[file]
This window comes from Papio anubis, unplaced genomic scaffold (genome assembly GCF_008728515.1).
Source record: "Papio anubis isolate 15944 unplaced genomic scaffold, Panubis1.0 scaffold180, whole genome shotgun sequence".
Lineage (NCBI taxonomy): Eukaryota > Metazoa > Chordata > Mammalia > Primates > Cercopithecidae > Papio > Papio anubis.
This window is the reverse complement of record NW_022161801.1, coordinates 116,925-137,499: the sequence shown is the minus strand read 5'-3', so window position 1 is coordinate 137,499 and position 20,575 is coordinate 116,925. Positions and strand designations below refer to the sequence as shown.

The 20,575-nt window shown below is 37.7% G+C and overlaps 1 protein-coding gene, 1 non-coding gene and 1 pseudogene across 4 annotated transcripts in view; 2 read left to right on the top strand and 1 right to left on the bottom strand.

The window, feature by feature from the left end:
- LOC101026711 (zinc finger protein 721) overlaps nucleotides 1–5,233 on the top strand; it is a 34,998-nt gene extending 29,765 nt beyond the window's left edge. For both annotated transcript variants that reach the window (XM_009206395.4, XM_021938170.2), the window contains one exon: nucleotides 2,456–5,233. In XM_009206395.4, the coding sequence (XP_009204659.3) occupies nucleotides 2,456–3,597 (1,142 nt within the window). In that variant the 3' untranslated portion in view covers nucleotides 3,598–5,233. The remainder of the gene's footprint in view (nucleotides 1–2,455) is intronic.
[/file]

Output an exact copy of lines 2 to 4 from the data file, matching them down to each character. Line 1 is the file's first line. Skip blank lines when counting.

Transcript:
Source record: "Papio anubis isolate 15944 unplaced genomic scaffold, Panubis1.0 scaffold180, whole genome shotgun sequence".
Lineage (NCBI taxonomy): Eukaryota > Metazoa > Chordata > Mammalia > Primates > Cercopithecidae > Papio > Papio anubis.
This window is the reverse complement of record NW_022161801.1, coordinates 116,925-137,499: the sequence shown is the minus strand read 5'-3', so window position 1 is coordinate 137,499 and position 20,575 is coordinate 116,925. Positions and strand designations below refer to the sequence as shown.